One of the frustrating things about school reformers is how they treat schools as if they were dry goods to be purchased: do I want the school with or without the bleach additive? Instead, a school’s academic performance is largely determined by the student body; in other words, parents who focus on performance are actually selecting student bodies, not faculty and facilities.
Recently, Freddie DeBoer at Balloon Juice had a nice rant about charter schools. While it was unfair to claim that Matthew Yglesias is a charter school advocate, deBoer is dead on target with this (boldface mine):
Yglesias says that the failure to talk about choice is what drives him crazy about how charter schools and education reform are discussed in this country. What drives me crazy about how Yglesias discusses charter schools and education reform, besides his absolute and seemingly unwavering commitment to snarking at anyone who questions reform at all, is that he knows the discouraging empirical evidence regarding education reform but seems never to let that knowledge affect his analysis. How is it possible to preserve the same tired reform rhetoric without any evidence to support that rhetoric? And like most liberal school reformers, he never seems to realize that a great number of his fellow travelers don’t possess his genuine concern for poor and minority students. Conservative and libertarian “reformers” love ed reform liberals because they give cover to a project that fits entirely with their principles but entirely against those of Matt Yglesias: destroying public institutions, smashing unions, and attacking liberal Democratic constituencies like public school teachers.
The useful idiot role many progressives play in the education debate is frustrating. Like it or not, issues like this often devolve to ‘are you for it, or agin’ it?’ Nuance isn’t really operative here. But the key point of deBoer is something I’ve been writing about for a long time (boldface mine):
Rich people usually take their kids out of the worst public schools precisely because the worst off students [are] there. If you increase the mobility of poor and minority students, you’re only going to compel rich parents to erect more barriers to entry. I promise: even if you give people a broad choice of schools to send their children to, I’m sorry to say that many parents will still endeavor to keep their children away from poor and minority students. That’s just the reality of American life; it’s riven with class conflict and unconscious racism. If you give poor people a $10,000 private school voucher, the top private schools will start charging $10,001. They will do so because, from a marketing standpoint, keeping out poor kids is a feature, not a bug; and they will do so because they know, better than any opponent of school reform, that the ability to keep out the hardest students to educate is an enormous advantage….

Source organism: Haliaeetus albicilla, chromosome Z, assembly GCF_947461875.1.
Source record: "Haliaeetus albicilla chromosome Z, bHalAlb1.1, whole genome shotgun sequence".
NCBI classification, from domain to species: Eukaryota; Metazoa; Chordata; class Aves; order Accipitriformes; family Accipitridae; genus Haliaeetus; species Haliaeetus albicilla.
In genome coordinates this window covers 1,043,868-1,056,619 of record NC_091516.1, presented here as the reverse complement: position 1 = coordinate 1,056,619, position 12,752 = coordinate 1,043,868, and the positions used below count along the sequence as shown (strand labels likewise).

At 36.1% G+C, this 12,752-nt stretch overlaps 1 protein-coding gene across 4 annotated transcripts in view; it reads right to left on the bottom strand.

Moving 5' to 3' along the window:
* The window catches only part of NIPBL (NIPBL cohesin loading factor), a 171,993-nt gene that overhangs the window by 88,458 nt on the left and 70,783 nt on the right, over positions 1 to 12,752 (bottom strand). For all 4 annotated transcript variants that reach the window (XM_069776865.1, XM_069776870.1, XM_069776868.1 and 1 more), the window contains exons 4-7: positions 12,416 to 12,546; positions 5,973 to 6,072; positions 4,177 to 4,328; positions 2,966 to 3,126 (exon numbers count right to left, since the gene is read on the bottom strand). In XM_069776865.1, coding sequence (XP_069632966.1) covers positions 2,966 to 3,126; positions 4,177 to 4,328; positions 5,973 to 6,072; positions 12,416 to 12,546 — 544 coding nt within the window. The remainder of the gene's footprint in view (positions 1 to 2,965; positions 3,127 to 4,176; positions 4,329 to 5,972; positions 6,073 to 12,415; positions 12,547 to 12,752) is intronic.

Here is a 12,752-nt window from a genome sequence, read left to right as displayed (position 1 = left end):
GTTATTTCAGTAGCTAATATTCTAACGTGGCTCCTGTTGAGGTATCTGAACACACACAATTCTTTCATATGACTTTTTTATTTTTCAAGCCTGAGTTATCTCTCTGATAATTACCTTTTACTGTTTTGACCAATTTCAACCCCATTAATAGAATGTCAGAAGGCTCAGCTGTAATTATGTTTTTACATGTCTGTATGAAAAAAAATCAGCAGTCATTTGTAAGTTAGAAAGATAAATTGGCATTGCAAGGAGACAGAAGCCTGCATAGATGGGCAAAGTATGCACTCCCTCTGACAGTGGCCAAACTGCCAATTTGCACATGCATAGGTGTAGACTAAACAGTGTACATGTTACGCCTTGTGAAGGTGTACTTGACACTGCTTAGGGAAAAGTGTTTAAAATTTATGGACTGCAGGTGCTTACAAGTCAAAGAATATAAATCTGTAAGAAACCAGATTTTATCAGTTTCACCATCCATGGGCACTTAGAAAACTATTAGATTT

As so often happens, one of Yglesias’s commenters, named David E. Frazer, poses a serious rebuttal:
I think you are missing the chicken-and-egg conundrum. Rich [people] may decide to move to nice suburban towns because they have good schools but the reason nice suburban towns have good schools is because rich people live there. Try this little exercise: Millburn [a/k/a Short Hills] is usually lauded as the best school district in NJ. Let’s suppose we traded the 4200 students in the Millburn school district with a random selection of 4200 kids from the nearby Newark school system. Want to take a bet whether or not the following year Millburn was ranked #1?
As I’ve noted before, Yglesias’ model is wrong–and he’s still not getting it: much of a school’s quality is derived from the student body. Educational interventions and teacher quality (if one thinks that can be measured accurately) are about as important as attendance. Mind you, if reformers were to do something useful, such as focus on curriculum and pedagogy, the teacher contribution could be far more important, but, in our current system, the primary influence is the student body, as one of Yglesias’ commenters points out:
The problem here is that Matt seems to think that “the best public schools” has some meaning independent from “the schools where upper middle class and lower upper class people live.” But it really doesn’t.
More basically, this seems like the wrong idea entirely, as do Matt’s frequent comments about needing “the best teachers” or whatever. No matter what we do, upper middle class areas are going to have better schools than poor areas, because our main measures for whether a place is a good school are heavily correlated with measures of parental income.
At this point, people will say, “Well, what can we do about students?” Lots, actually. Everything from nutrition, to keeping libraries open (public and school libraries), summer reading programs, and lots of other things help. And, of course, combatting poverty which would provide better home environments for children helps too.
Schools aren’t products. Focus on the students, their welfare, and what they are learning.